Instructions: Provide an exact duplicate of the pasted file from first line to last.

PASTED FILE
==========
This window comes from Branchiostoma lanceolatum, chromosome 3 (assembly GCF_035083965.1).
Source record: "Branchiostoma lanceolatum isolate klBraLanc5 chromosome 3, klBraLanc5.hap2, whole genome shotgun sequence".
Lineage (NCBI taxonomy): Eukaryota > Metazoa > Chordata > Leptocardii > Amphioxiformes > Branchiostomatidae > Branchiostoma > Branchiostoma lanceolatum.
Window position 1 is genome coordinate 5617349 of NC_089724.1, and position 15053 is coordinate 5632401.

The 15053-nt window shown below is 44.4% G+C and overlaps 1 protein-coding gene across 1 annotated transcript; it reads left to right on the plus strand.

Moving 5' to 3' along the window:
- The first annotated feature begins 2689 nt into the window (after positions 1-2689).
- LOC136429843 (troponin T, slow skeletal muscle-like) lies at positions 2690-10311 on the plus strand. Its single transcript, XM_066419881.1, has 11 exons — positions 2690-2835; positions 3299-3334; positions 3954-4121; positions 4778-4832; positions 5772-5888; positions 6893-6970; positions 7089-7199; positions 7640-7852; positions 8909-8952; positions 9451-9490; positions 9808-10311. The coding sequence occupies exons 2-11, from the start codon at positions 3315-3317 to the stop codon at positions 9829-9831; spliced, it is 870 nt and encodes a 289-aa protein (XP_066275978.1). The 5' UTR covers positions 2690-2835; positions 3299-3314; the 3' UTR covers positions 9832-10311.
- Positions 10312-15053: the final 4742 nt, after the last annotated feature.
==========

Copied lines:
This window comes from Branchiostoma lanceolatum, chromosome 3 (assembly GCF_035083965.1).
Source record: "Branchiostoma lanceolatum isolate klBraLanc5 chromosome 3, klBraLanc5.hap2, whole genome shotgun sequence".
Lineage (NCBI taxonomy): Eukaryota > Metazoa > Chordata > Leptocardii > Amphioxiformes > Branchiostomatidae > Branchiostoma > Branchiostoma lanceolatum.
Window position 1 is genome coordinate 5617349 of NC_089724.1, and position 15053 is coordinate 5632401.

The 15053-nt window shown below is 44.4% G+C and overlaps 1 protein-coding gene across 1 annotated transcript; it reads left to right on the plus strand.

Moving 5' to 3' along the window:
- The first annotated feature begins 2689 nt into the window (after positions 1-2689).
- LOC136429843 (troponin T, slow skeletal muscle-like) lies at positions 2690-10311 on the plus strand. Its single transcript, XM_066419881.1, has 11 exons — positions 2690-2835; positions 3299-3334; positions 3954-4121; positions 4778-4832; positions 5772-5888; positions 6893-6970; positions 7089-7199; positions 7640-7852; positions 8909-8952; positions 9451-9490; positions 9808-10311. The coding sequence occupies exons 2-11, from the start codon at positions 3315-3317 to the stop codon at positions 9829-9831; spliced, it is 870 nt and encodes a 289-aa protein (XP_066275978.1). The 5' UTR covers positions 2690-2835; positions 3299-3314; the 3' UTR covers positions 9832-10311.
- Positions 10312-15053: the final 4742 nt, after the last annotated feature.